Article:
by KELLI INGRAM || There are children in our own communities across the state of South Carolina who are also torn from their mother’s arms just like the children at the border and their trauma runs far and wide and will affect them for the rest of their lives. These are the children in foster care; the ones who are in the custody of the S.C. Department of Social Services (SCDSS); the ones whose voices are muffled and cries are silenced every single day.
For their own safety they are removed from their parents’ care and placed into the care of complete strangers and then drown in the deep waters of the foster care system.
In April of 2015 we became foster parents and in May a beautiful baby boy with a head full of black hair came into our home and I’ll never forget the first time I held him. He was three weeks old and we assumed we would only have him for six months or so and then he would be returned to one of his parents once they completed their proposed treatment plan in order to regain custody. Fast forward to a year later and his mother decided to sign papers relinquishing her rights and naming us as his adoptive parents.
We took our adoption action to court and SCDSS showed up to dismiss our private adoption case stating that his biological mother was a “non-entity” even though her rights had not yet been terminated and that we were “merely the foster parents.”
When that little boy was nineteen months old SCDSS came to our home and took him out of my arms and we never saw him again. In one day he lost everything he knew, the only mother and father he knew and four doting big sisters. Watching him ride away in that government vehicle with his case worker who was one of the coldest people I’ve ever met just about brought my husband and me to our knees as we stood in our driveway.
Our boy strained in his car seat to watch us as they pulled away and he had no clue that it would be the last time he’d ever see us. We did everything we could do to fight for his good and yes, we were strongly attached to him, but here’s the heart of this story: That little boy was very strongly attached to us and that is all that mattered.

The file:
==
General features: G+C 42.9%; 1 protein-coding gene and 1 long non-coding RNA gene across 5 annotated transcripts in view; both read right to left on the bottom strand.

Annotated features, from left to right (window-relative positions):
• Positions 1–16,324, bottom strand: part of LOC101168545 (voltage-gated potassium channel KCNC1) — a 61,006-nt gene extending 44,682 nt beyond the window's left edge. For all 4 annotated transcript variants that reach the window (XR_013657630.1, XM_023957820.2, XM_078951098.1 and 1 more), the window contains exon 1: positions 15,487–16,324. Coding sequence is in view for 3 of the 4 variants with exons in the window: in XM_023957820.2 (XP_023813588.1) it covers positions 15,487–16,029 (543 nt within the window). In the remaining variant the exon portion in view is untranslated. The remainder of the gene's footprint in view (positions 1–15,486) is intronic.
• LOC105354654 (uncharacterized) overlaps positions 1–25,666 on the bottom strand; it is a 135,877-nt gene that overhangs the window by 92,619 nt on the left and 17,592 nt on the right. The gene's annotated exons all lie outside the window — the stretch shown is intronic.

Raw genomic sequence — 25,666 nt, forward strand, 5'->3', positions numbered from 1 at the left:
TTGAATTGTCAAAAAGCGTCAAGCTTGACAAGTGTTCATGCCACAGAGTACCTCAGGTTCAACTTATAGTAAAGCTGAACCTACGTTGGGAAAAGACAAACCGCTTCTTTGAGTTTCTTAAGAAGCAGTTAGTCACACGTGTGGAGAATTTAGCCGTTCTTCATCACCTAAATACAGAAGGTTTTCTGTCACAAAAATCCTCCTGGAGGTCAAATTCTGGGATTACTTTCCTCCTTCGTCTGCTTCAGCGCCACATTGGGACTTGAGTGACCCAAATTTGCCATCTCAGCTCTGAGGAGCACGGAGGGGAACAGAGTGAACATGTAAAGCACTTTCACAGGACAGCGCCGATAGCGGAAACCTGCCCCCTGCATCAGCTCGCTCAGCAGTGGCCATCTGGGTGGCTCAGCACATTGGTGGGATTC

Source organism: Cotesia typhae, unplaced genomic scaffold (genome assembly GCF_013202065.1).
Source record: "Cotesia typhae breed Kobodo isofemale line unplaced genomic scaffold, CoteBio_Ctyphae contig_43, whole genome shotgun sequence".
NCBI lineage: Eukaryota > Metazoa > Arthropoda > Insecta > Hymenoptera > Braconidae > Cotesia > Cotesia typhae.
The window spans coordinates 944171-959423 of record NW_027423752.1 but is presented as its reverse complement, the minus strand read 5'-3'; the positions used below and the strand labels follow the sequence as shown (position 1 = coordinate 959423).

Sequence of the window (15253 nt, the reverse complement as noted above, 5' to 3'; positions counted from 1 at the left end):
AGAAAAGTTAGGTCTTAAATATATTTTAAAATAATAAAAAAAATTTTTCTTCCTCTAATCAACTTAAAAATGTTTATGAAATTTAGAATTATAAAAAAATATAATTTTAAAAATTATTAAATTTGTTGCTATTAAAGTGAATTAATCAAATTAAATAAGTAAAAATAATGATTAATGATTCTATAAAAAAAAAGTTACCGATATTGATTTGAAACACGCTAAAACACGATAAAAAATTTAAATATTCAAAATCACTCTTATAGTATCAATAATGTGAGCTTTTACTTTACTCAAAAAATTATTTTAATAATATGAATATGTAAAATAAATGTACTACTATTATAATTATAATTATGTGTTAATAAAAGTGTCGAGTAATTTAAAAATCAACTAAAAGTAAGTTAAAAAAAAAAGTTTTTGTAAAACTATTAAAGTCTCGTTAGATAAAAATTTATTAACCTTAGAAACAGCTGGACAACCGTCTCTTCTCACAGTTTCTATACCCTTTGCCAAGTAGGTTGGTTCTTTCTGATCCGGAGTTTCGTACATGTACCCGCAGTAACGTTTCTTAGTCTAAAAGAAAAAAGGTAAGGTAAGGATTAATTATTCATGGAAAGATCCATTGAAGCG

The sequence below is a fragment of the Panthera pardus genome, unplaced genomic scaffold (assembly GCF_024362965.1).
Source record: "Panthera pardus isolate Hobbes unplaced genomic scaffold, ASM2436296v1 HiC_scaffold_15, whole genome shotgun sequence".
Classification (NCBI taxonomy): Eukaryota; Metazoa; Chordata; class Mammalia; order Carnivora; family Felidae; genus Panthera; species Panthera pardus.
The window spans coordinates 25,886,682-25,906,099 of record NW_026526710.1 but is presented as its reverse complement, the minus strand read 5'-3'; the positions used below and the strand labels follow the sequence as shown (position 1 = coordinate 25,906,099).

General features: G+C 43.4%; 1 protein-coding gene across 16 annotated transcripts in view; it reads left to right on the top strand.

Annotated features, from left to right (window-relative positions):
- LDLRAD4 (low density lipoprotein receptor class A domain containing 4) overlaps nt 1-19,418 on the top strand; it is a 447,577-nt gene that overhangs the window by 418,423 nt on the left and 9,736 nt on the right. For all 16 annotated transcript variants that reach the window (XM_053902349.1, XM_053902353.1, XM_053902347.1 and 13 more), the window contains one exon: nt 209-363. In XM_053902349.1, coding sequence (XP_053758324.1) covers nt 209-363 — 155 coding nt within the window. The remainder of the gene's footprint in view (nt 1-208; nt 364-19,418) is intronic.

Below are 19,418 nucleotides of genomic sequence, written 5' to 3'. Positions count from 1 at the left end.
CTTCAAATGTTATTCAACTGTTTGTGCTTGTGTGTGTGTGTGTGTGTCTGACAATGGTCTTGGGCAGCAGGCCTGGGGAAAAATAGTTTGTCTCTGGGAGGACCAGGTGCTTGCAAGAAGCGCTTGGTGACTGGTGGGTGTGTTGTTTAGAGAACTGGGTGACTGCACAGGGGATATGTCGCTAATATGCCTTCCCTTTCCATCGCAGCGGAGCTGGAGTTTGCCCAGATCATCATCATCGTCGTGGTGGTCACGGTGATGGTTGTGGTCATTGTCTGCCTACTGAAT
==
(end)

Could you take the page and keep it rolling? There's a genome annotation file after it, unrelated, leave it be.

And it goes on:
Broken attachments are known to be “Adverse Childhood Experiences” which affect children for the rest of their lives and trauma occurs anytime a child is taken from whomever that child sees as their parent, not just their biological parents or blood relatives. Every time a secure attachment is broken the trauma just builds on top of past trauma and if we as a society cannot start to understand attachment and the way children bond to their caregivers then we are going to continue to see children suffer the consequences of mental injuries and later down the road we will see our state prisons filled with the grown up versions of these children.[timed-content-server show=’2018-Jan-17 00:00:00′ hide=’2018-Jul-31 00:00:00′]
Just weeks after we saw our boy for the last time my husband and I met with then-lieutenant governor Henry McMaster who was just days away from being sworn in as our governor. We had the privilege of sitting in his office and telling him our story and what was going on in the agency that he was about to take on. We were very honest with him about the issues within the agency and the animosity towards foster parents. We watched his assistant take copious notes as we poured out our hearts and all but begged him to change the way SCDSS disregards child psychology. But sadly there was never any kind of follow-up on that point and it became clear to me that the emotional needs of orphans and vulnerable children are not at the top of his priority list.